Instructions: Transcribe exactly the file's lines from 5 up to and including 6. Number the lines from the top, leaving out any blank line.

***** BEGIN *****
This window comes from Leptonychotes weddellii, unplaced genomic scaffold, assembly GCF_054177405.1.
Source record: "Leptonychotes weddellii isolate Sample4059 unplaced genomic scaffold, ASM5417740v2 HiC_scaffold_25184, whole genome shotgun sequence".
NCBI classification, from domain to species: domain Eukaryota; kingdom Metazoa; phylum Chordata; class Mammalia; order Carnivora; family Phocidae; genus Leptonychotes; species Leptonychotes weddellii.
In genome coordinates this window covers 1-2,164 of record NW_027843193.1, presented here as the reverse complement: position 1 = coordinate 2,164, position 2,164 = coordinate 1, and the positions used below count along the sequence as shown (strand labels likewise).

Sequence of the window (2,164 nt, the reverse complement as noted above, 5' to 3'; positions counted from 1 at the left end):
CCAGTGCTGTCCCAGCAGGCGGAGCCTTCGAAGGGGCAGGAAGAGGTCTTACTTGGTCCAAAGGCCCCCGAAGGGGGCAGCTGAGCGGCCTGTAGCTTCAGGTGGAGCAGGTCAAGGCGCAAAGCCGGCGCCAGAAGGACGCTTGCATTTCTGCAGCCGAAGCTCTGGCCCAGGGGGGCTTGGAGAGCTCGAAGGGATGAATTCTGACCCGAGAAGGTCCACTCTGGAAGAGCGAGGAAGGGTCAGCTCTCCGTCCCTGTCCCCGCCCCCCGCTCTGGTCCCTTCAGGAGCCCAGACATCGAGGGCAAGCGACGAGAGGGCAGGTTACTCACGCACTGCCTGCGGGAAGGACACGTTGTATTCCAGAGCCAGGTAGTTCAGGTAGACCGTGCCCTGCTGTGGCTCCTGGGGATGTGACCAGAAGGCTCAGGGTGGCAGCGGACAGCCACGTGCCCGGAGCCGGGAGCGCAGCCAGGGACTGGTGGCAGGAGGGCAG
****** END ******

Sequence of the window (2,164 nt, the reverse complement as noted above, 5' to 3'; positions counted from 1 at the left end):
CCAGTGCTGTCCCAGCAGGCGGAGCCTTCGAAGGGGCAGGAAGAGGTCTTACTTGGTCCAAAGGCCCCCGAAGGGGGCAGCTGAGCGGCCTGTAGCTTCAGGTGGAGCAGGTCAAGGCGCAAAGCCGGCGCCAGAAGGACGCTTGCATTTCTGCAGCCGAAGCTCTGGCCCAGGGGGGCTTGGAGAGCTCGAAGGGATGAATTCTGACCCGAGAAGGTCCACTCTGGAAGAGCGAGGAAGGGTCAGCTCTCCGTCCCTGTCCCCGCCCCCCGCTCTGGTCCCTTCAGGAGCCCAGACATCGAGGGCAAGCGACGAGAGGGCAGGTTACTCACGCACTGCCTGCGGGAAGGACACGTTGTATTCCAGAGCCAGGTAGTTCAGGTAGACCGTGCCCTGCTGTGGCTCCTGGGGATGTGACCAGAAGGCTCAGGGTGGCAGCGGACAGCCACGTGCCCGGAGCCGGGAGCGCAGCCAGGGACTGGTGGCAGGAGGGCAG